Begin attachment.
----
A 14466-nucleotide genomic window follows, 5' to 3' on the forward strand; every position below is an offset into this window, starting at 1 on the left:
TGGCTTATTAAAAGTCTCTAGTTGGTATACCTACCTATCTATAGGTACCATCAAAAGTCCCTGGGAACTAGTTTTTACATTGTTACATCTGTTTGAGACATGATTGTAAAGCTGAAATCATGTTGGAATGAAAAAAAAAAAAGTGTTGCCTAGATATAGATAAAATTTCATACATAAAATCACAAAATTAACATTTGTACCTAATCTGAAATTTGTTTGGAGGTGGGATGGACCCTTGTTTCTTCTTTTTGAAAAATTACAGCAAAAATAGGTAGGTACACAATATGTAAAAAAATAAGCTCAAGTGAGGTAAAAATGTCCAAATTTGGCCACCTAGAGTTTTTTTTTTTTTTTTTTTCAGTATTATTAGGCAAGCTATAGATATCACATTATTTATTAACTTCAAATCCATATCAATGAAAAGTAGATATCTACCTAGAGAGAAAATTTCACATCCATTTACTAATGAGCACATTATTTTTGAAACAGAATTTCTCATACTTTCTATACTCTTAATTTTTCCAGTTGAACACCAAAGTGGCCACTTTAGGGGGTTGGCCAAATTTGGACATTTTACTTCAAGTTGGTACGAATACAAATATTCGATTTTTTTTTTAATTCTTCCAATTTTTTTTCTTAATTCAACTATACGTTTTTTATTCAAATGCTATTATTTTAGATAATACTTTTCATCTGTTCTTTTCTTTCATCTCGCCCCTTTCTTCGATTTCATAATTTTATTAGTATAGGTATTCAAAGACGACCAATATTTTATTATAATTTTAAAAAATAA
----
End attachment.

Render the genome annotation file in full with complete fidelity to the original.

A 14466-nucleotide genomic window follows, 5' to 3' on the forward strand; every position below is an offset into this window, starting at 1 on the left:
TGGCTTATTAAAAGTCTCTAGTTGGTATACCTACCTATCTATAGGTACCATCAAAAGTCCCTGGGAACTAGTTTTTACATTGTTACATCTGTTTGAGACATGATTGTAAAGCTGAAATCATGTTGGAATGAAAAAAAAAAAAGTGTTGCCTAGATATAGATAAAATTTCATACATAAAATCACAAAATTAACATTTGTACCTAATCTGAAATTTGTTTGGAGGTGGGATGGACCCTTGTTTCTTCTTTTTGAAAAATTACAGCAAAAATAGGTAGGTACACAATATGTAAAAAAATAAGCTCAAGTGAGGTAAAAATGTCCAAATTTGGCCACCTAGAGTTTTTTTTTTTTTTTTTTTCAGTATTATTAGGCAAGCTATAGATATCACATTATTTATTAACTTCAAATCCATATCAATGAAAAGTAGATATCTACCTAGAGAGAAAATTTCACATCCATTTACTAATGAGCACATTATTTTTGAAACAGAATTTCTCATACTTTCTATACTCTTAATTTTTCCAGTTGAACACCAAAGTGGCCACTTTAGGGGGTTGGCCAAATTTGGACATTTTACTTCAAGTTGGTACGAATACAAATATTCGATTTTTTTTTTAATTCTTCCAATTTTTTTTCTTAATTCAACTATACGTTTTTTATTCAAATGCTATTATTTTAGATAATACTTTTCATCTGTTCTTTTCTTTCATCTCGCCCCTTTCTTCGATTTCATAATTTTATTAGTATAGGTATTCAAAGACGACCAATATTTTATTATAATTTTAAAAAATAA